Start with running faster than your 5K pace. ‘That’s going to teach you proper running mechanics, because whenever you’re running at those super high speeds, you can’t help but tap into a big, beautiful stride,’ says Woods.
Tuesday: Hill Sprints
- 3 miles easy
- 5 to 6 x 20-second short hill sprints at maximum bursts of energy + full recovery
Thursday: 5K Benchmark Test
This week is about building the strength you’ll need to tap into your explosive power. “You can work on strength by means of doing a fartlek workout, a speed workout that’s continuous,” says Woods.
Tuesday: Descending Ladder Intervals
- 10- to 15-minute warmup
- 5-, 4-, 3-, 2-, 1-minute intervals at 90-percent effort with a 1-minute recovery jog in between each,
- 10- to 15-minute cooldown
Thursday: Short, Hard Intervals
- 1-mile warmup
- 2 miles of 15 seconds hard + 30 seconds jog
Now it’s time to hone into your goal 5K pace. “Shorter intervals shouldn’t feel super taxing if you’re actually keeping it at 5K pace,” says Woods, so don’t be afraid to hit the gas a little bit—but don’t go overboard.
Tuesday: 8 x 400s
- 8 x 400m (or 2 minutes) starting at 10K pace or 80-per cent effort for the first and working your way down to mile pace or 100-per cent effort for the last with 90 seconds rest after each
Thursday: 8-12 x 200s
- 8 to 12 x 200m (or 1 minute) at goal 5K pace with “floating recovery” 200m jog after each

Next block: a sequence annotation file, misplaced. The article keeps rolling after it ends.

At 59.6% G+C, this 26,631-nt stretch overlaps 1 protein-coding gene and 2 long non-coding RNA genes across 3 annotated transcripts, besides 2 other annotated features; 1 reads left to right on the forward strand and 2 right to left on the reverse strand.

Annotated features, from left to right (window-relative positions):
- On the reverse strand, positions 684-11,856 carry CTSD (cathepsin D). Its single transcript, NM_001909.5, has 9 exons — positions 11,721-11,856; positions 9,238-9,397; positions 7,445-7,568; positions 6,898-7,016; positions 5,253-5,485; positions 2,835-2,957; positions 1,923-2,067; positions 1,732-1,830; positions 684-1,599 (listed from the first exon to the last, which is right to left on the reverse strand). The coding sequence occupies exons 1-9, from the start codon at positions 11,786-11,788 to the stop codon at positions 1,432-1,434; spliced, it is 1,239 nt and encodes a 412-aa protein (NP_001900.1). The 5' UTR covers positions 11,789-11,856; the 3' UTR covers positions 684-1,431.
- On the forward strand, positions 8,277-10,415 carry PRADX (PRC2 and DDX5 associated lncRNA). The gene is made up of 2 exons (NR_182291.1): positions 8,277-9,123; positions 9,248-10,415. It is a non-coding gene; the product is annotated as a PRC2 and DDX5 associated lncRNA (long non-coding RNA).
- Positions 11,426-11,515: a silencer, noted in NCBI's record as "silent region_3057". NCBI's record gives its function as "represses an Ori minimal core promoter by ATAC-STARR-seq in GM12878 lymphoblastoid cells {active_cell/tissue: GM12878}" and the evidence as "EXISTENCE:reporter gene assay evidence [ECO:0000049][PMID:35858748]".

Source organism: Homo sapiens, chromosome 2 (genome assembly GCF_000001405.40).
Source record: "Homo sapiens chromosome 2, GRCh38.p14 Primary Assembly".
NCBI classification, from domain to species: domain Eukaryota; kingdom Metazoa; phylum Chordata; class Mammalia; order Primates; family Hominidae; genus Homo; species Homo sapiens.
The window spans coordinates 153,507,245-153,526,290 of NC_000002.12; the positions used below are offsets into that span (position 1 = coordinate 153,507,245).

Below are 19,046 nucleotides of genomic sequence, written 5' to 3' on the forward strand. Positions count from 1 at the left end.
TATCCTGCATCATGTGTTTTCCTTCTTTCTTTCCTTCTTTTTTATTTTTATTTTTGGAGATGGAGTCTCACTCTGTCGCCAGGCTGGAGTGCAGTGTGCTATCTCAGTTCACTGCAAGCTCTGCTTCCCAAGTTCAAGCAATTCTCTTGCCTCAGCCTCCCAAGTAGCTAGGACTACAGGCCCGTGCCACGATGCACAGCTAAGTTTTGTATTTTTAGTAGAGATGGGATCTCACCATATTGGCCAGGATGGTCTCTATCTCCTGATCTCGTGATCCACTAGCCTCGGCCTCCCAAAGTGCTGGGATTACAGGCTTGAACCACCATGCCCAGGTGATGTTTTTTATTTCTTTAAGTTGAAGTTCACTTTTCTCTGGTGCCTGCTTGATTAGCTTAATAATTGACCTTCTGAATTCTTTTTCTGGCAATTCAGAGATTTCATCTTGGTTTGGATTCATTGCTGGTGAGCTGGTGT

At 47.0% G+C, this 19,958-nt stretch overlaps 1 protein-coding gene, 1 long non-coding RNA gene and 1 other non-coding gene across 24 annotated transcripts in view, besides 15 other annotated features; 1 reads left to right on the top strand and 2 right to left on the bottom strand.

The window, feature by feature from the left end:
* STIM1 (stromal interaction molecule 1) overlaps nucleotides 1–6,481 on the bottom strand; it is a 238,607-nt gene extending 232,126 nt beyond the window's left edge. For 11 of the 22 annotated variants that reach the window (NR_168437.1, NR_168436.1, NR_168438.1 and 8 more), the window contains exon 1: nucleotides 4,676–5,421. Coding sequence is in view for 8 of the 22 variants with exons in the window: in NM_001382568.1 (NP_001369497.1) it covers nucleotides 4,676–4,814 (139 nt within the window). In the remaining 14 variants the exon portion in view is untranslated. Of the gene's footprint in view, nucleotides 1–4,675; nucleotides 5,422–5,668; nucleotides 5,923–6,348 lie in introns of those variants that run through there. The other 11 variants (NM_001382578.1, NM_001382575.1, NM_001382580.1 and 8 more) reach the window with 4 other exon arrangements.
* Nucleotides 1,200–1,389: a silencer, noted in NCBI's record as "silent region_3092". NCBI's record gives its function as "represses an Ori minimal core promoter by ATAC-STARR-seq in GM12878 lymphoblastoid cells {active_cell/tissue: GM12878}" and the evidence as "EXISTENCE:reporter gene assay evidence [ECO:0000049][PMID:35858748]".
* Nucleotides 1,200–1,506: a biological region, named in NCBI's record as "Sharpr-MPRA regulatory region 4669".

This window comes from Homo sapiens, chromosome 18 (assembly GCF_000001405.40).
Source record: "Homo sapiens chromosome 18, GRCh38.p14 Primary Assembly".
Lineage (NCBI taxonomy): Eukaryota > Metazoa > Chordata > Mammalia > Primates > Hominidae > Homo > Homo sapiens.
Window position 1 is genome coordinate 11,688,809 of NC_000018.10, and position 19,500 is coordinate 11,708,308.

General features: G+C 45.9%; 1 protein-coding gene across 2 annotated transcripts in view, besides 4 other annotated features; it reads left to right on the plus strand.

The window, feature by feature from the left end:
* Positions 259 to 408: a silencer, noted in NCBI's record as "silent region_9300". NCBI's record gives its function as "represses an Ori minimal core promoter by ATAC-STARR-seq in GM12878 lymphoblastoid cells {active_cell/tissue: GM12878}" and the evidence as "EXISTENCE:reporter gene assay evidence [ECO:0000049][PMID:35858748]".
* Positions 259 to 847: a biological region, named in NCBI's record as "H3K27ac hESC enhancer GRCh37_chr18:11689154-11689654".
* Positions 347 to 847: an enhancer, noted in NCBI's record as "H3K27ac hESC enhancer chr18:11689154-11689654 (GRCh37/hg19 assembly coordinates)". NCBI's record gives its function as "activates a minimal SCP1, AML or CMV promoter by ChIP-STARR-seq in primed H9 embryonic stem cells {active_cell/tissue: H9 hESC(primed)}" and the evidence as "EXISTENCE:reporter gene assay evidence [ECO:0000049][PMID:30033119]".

The 5K is a mix of power, speed, and endurance, which is where longer intervals come in. ‘A lot of pro athletes talk about how the 5K really starts at the 3K mark,’ says Woods—which means you need to be able to dig deep to really start pushing for those final two kilometres.
Tuesday: 5 x 1K
- 5 x 1K at 10k pace with 90 seconds jogging after each interval
Thursday: Easy Run + Striders
- 3 miles easy
- 5 to 6 striders to refresh mechanics and work on turnover
Heading into your ‘race,’ ‘you want to ease off the gas pedal in terms of volume and intensity, but you don’t want to just do nothing,’ says Woods. ‘Get your heart rate up a little bit to make sure you’re not stale.’
Tuesday: 3 x 1 Mile
- 3 x 1 mile at half marathon or 70-per cent effort with 2 minutes rest after each interval
What to know about the “race” itself
With four weeks of training under your belt, you should be ready to fly for this 5K. But remember, this ‘race’ isn’t about PRing or uploading a certain time to your favourite tracking app. ‘The point is to improve on what you did four weeks ago,’ says Woods. ‘Stay in the moment, stay in the day, and be grateful that you have something to go after right now.’ That said, if you happen to PR, then congrats to you.
The best part about this challenge: You can just keep doing it every month. Like Woods said earlier, a 5K training plan sets you up for success at any distance. Once you’ve completed this challenge, you can set your bar higher for next month—or even move on to further distances.